Local authorities’ declining demand for residential child care has sent Sedgemoor, one of the sector’s biggest providers, into administration, its owners have said.
The company, which ran 65 homes and 14 schools for children with a range of behavioural and complex needs, has seen its profits decline since 2005, and went into administration last week.
It comes seven years after the provider was bought by private equity firm ECI for £13m.
A spokesperson for ECI said: “Until 2005, it was in a very strong position and profits grew from £1.5m to £3.4m. However, there’s been a change of tack by local authorities in using foster care instead of low-occupancy residential care and this has had an impact on Sedgemoor. It’s a disappointing outcome.”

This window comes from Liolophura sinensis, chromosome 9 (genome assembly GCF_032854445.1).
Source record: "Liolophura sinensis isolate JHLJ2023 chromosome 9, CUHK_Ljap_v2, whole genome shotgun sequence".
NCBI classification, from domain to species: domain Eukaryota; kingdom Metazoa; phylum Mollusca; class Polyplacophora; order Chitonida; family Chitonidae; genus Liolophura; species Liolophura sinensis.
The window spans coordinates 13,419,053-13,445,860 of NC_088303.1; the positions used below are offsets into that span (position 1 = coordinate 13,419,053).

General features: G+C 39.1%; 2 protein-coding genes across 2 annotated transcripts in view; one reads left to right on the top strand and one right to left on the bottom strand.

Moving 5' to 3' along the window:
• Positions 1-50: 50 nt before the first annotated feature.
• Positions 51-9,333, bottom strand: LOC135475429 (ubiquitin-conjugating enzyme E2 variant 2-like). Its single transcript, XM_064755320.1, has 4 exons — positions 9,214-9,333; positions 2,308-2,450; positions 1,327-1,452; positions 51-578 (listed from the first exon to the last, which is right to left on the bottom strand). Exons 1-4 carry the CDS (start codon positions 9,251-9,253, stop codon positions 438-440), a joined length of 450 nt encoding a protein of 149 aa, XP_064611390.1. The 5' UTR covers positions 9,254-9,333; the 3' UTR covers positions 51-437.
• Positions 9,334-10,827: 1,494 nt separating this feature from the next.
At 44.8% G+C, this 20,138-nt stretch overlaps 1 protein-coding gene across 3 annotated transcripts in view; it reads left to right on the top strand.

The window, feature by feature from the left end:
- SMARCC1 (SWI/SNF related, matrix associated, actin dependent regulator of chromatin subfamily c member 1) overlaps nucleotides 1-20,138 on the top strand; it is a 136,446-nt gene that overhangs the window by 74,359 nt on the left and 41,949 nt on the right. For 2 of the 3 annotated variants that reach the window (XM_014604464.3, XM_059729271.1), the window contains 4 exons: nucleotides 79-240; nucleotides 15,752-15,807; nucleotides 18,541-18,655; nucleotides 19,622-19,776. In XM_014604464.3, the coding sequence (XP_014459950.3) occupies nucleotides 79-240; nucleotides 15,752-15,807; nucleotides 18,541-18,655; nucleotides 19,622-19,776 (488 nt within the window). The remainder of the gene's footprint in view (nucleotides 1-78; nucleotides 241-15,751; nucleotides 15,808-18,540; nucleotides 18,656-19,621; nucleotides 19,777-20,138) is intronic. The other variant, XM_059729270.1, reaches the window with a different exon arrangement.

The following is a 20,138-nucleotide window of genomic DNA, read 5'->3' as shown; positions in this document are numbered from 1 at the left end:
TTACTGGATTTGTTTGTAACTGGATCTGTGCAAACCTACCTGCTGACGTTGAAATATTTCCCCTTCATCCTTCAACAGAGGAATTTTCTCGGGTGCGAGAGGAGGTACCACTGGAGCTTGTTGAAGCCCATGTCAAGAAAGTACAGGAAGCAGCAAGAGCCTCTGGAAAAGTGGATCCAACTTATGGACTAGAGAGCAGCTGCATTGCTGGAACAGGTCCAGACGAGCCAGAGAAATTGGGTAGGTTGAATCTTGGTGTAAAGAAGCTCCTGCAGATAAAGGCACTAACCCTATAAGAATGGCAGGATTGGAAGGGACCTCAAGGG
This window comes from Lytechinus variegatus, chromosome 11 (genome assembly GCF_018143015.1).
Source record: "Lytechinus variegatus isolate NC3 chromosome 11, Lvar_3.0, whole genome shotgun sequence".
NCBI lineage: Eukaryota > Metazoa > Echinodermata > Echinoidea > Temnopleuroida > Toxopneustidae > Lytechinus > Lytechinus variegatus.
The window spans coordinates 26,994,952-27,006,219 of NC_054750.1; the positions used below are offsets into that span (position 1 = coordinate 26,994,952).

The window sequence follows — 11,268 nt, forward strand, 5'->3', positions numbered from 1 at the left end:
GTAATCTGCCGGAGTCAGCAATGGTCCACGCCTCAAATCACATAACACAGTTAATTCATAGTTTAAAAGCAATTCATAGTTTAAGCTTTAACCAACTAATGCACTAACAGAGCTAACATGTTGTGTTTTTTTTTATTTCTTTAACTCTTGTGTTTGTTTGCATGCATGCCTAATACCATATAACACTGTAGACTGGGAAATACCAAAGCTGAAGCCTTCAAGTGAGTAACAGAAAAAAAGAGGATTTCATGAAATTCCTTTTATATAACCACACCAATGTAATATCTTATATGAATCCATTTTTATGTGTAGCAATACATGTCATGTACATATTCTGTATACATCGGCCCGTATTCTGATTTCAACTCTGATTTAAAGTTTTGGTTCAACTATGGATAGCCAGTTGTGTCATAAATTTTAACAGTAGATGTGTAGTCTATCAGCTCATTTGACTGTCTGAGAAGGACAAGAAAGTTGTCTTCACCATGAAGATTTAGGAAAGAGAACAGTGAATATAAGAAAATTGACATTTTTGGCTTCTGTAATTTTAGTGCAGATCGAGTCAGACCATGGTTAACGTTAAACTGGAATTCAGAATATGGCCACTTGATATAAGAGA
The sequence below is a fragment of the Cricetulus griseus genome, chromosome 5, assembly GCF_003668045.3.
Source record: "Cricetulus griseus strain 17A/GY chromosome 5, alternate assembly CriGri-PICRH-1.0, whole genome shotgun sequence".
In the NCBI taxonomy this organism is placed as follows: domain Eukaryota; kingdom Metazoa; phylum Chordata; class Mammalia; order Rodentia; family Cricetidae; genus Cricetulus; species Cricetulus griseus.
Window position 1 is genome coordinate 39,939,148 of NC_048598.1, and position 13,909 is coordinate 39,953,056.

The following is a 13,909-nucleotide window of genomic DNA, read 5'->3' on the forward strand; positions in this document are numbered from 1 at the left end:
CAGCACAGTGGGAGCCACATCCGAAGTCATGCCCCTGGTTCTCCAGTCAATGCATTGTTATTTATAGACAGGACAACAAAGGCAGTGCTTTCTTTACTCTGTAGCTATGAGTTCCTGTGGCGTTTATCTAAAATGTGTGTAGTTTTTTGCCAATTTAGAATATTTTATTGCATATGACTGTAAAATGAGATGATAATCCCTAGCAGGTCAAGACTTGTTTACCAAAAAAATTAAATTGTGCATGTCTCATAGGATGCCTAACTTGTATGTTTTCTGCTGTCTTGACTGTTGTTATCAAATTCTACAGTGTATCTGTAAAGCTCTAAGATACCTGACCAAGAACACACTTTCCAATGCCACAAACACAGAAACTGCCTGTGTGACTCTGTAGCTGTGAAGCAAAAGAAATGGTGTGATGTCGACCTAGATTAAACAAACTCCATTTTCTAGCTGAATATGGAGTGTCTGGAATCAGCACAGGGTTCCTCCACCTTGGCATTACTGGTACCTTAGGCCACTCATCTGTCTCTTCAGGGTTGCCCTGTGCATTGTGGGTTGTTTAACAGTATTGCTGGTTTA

Administrators Richard Hill and Jonathan Pope, of KPMG Corporate Recovery, have arranged the sale of 15 of Sedgemoor’s children’s homes, three schools and its fostering agency to fellow provider Keys Childcare.
However, though the future of the other services remains in doubt, the ECI spokesperson said continuity of care had been assured for all children in Sedgemoor’s care.
Keys marketing director Peter O’Neill said it had taken over ownership and management of services with 47 child care places and 160 staff. He said children would not be affected and that he wanted to reassure staff that they would be “protected” under the transfer of ownership.